How is government supporting business in the informal sector?

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Published: March 24, 2020

How is the government supporting businesses in the informal sector?

On 07 April 2020, Minister of Small Business Development (DSBD), Khumbudzo Ntshavheni, in terms of section 27(2) of the Disaster Management Act, 2002 (Act No. 57 of 2002) issued Directions aimed at assisting SMMEs operating grocery stores including corner shops, spaza shops, fruit and vegetable stores to comply with the COVID-19 Lockdown Regulations.

In terms of the lockdown regulations, all enterprises operating within the border of the Republic of South Africa are expected to close during the lockdown period except for enterprises which, are designated as providers of essential goods and services as per Annexure (b) to the lockdown regulations.

However, in terms of the newly gazetted Directions[1], grocery stores which include corner shops, spaza shops and fruit and vegetable stores are now permitted to operate during lockdown period irrespective of the nationality of the owners provided that they adhere to the following:

  • Must hold permits issued by their respective local municipality allowing them to trade in line with the provisions of the Business Act 71 of 1991 as amended.
  • No person may stay overnight in the grocery store as this in contravention of the Food Safety and Health Standards.
  • Only the sale of food staff and basic necessities is permitted, grocery stores must not sell products or goods that are prohibited by the lockdown Regulations.
  • The grocery stores must uphold the Health and Hygiene requirements by:
    • Maintaining a social distance amongst customers and between the trader and customer of at least 1-metre.
    • Disinfecting and sanitizing trading spaces in line with the directions issued by the Department of Health.
    • Spaza shop owner and informal food traders currently trading without permits may apply for temporary permits, and in case of Non-South African citizens, the business owner (a) must have been lawfully residing in the republic and must hold a valid passport with a visa issued by the Department of Home Affairs in terms of section 10 of the Immigration Act, 2002 (13 of 2002), authorising him or her to operate a business (b) must alternatively hold an asylum seekers’ permit issued in terms of section 22 of the Refugees Act, 1998 (Act 130 of 1998), which allows him or her to work. Permission to operate will be linked to the period covered by the asylum seekers’ permit.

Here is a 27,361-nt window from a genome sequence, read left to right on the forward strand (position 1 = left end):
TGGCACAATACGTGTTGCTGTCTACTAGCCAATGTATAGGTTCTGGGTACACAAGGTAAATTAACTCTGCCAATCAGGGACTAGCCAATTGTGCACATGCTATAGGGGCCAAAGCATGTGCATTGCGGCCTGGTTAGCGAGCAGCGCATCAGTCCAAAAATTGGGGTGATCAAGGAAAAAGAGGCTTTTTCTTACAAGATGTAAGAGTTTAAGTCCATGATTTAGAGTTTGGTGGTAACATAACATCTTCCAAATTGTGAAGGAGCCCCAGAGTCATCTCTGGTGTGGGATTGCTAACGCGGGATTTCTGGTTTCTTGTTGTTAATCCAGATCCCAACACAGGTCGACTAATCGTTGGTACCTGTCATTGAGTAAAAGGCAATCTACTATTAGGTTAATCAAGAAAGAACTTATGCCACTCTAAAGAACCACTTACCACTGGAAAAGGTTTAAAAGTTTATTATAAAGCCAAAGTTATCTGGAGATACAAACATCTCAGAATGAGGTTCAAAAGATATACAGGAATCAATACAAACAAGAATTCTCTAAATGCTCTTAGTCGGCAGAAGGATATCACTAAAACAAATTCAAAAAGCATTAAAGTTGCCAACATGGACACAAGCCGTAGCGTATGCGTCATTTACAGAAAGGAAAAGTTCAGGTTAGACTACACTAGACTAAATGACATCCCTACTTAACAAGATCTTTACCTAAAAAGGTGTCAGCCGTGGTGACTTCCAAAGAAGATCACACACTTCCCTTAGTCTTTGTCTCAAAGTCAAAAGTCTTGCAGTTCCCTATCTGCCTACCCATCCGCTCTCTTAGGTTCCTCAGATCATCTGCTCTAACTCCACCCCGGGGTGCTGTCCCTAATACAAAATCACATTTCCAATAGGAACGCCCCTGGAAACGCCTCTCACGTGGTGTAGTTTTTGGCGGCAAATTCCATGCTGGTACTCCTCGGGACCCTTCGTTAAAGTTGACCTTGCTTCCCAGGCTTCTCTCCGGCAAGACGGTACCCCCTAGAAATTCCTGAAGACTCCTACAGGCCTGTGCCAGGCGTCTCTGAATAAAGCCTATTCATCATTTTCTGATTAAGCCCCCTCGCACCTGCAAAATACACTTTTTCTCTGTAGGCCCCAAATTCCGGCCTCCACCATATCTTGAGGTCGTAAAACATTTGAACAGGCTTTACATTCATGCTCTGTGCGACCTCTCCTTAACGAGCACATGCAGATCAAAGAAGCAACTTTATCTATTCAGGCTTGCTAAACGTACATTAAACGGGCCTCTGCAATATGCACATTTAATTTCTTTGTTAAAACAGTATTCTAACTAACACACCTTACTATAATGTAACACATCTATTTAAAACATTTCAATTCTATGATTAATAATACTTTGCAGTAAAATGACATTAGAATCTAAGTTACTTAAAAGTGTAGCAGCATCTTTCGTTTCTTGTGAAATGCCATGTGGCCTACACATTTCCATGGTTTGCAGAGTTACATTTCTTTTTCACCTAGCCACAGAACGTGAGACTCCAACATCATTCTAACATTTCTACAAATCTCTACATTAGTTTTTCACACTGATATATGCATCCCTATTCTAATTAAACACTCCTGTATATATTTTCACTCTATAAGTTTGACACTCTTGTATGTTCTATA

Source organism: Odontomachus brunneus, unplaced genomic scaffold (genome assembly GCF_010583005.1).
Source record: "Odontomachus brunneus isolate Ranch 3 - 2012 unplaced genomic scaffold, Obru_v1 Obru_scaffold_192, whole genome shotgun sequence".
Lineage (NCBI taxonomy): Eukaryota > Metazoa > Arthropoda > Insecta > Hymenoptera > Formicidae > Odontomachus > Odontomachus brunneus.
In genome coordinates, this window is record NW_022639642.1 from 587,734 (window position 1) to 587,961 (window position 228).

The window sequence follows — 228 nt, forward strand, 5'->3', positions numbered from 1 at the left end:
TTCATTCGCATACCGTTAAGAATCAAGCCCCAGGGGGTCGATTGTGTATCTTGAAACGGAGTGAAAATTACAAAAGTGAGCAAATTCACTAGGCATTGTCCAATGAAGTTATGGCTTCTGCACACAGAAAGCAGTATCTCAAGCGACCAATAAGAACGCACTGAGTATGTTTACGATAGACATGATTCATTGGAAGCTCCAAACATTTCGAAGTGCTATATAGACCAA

• Mandatory Identification Required by Staff Working During the Lockdown Period
    • All staff must at all times carry a permit to perform essential services contemplated regulation 11(B)(3) of the lockdown Regulations.
    • A stamp or authorised signature on the permit contemplated in regulation 11(B)(3), to perform essential services, is acceptable.
    • All staff must at all times carry positive photo identification such as an identity document, passport or permit, issued by the Department of Home Affairs.

The Informal Food Traders as referred to in the Regulations are limited to Fruit and Vegetable informal traders and the Langanas, who operate in the Northern Cape and Western Cape. All enterprises referred to must ensure that they have an absolute minimum number of staff necessary to safely operate the enterprise. Furthermore, employers are encouraged to provide transport for their employees during the lockdown period.

SMMEs wishing to enquire on information to clarify their status as rendering essential services or providing essential goods may contact the Department of Small Business Development (DSBD) on 0860 663 7867, alternatively send their queries to info@dsbd.gov.za .

[1] https://www.gov.za/sites/default/files/gcis_document/202004/43208rg11081gon450.pdf

 

 

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